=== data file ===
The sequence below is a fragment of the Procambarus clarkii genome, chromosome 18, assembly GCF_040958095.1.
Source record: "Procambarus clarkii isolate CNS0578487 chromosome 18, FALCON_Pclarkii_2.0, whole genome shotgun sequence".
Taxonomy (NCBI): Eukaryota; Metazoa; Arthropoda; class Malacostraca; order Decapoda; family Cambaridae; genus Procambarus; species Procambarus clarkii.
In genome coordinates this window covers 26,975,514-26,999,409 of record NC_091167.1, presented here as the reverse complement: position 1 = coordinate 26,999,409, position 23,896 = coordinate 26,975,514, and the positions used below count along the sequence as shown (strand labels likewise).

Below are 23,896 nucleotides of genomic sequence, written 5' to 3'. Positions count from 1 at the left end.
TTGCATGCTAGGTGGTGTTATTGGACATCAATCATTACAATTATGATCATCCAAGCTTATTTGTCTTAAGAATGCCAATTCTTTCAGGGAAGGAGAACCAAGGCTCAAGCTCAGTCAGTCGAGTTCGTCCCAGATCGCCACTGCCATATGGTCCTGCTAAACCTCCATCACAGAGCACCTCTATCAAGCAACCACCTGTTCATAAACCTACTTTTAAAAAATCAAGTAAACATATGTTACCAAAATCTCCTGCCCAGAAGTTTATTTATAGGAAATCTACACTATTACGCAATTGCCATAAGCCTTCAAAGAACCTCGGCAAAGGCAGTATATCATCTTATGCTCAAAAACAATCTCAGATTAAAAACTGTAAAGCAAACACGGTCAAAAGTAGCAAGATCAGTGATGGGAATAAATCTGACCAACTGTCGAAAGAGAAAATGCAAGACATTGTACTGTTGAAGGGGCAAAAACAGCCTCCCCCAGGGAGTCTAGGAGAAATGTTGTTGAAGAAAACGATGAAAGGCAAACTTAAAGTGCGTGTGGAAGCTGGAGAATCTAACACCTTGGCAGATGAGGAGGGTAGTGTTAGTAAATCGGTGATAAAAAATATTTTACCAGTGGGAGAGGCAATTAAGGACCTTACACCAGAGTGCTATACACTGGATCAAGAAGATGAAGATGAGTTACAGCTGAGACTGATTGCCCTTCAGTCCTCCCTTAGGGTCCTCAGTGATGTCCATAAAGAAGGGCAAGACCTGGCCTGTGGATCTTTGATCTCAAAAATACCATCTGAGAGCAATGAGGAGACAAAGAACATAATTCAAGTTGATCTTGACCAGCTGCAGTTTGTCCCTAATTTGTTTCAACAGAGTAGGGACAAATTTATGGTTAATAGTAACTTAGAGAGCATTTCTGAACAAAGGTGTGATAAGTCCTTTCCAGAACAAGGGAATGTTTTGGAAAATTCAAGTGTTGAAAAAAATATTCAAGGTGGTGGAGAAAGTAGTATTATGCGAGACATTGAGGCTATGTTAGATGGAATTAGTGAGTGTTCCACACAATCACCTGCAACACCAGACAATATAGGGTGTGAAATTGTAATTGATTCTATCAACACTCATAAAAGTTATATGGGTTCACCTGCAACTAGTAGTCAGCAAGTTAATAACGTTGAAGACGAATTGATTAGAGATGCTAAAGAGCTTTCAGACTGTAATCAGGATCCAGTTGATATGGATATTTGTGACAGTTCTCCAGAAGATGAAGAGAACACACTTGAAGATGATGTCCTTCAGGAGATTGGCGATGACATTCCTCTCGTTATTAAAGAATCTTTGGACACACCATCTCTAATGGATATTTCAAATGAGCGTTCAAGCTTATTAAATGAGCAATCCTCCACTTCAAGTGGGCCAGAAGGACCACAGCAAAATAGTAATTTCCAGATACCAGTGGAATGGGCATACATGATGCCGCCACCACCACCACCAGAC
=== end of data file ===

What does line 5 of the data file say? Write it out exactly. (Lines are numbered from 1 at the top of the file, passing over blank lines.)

Below are 23,896 nucleotides of genomic sequence, written 5' to 3'. Positions count from 1 at the left end.